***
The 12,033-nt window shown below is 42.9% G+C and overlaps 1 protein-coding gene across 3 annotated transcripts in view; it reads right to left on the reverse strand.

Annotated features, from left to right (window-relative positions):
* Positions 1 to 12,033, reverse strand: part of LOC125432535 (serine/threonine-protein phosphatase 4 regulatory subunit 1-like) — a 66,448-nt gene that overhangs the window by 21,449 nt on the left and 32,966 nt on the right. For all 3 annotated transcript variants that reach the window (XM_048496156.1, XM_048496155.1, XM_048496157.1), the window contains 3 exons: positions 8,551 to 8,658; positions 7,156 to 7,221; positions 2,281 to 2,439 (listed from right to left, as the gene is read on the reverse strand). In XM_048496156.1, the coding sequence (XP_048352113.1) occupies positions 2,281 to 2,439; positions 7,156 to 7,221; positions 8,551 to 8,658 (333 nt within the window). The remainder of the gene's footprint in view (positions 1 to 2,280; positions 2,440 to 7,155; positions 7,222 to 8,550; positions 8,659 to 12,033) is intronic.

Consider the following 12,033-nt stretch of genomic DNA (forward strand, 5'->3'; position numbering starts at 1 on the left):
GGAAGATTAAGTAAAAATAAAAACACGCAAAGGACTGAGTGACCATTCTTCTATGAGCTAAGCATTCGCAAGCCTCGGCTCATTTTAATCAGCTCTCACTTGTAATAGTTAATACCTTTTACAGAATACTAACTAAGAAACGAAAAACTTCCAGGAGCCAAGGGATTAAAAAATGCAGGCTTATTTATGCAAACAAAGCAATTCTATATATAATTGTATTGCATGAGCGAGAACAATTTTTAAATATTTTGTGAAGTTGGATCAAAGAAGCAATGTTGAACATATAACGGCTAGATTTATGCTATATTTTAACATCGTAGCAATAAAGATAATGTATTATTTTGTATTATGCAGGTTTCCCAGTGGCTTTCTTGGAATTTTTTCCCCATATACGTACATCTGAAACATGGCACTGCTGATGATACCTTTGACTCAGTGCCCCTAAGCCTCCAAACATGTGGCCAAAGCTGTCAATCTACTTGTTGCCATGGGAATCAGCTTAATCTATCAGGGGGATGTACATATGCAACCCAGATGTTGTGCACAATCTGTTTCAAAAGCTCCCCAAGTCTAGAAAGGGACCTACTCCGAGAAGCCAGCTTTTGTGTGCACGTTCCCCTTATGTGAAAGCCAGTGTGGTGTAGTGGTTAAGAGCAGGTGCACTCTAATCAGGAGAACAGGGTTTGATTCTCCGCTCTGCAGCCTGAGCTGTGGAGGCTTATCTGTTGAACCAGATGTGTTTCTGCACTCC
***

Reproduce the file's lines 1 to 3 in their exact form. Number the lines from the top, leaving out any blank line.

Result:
The 12,033-nt window shown below is 42.9% G+C and overlaps 1 protein-coding gene across 3 annotated transcripts in view; it reads right to left on the reverse strand.

Annotated features, from left to right (window-relative positions):
* Positions 1 to 12,033, reverse strand: part of LOC125432535 (serine/threonine-protein phosphatase 4 regulatory subunit 1-like) — a 66,448-nt gene that overhangs the window by 21,449 nt on the left and 32,966 nt on the right. For all 3 annotated transcript variants that reach the window (XM_048496156.1, XM_048496155.1, XM_048496157.1), the window contains 3 exons: positions 8,551 to 8,658; positions 7,156 to 7,221; positions 2,281 to 2,439 (listed from right to left, as the gene is read on the reverse strand). In XM_048496156.1, the coding sequence (XP_048352113.1) occupies positions 2,281 to 2,439; positions 7,156 to 7,221; positions 8,551 to 8,658 (333 nt within the window). The remainder of the gene's footprint in view (positions 1 to 2,280; positions 2,440 to 7,155; positions 7,222 to 8,550; positions 8,659 to 12,033) is intronic.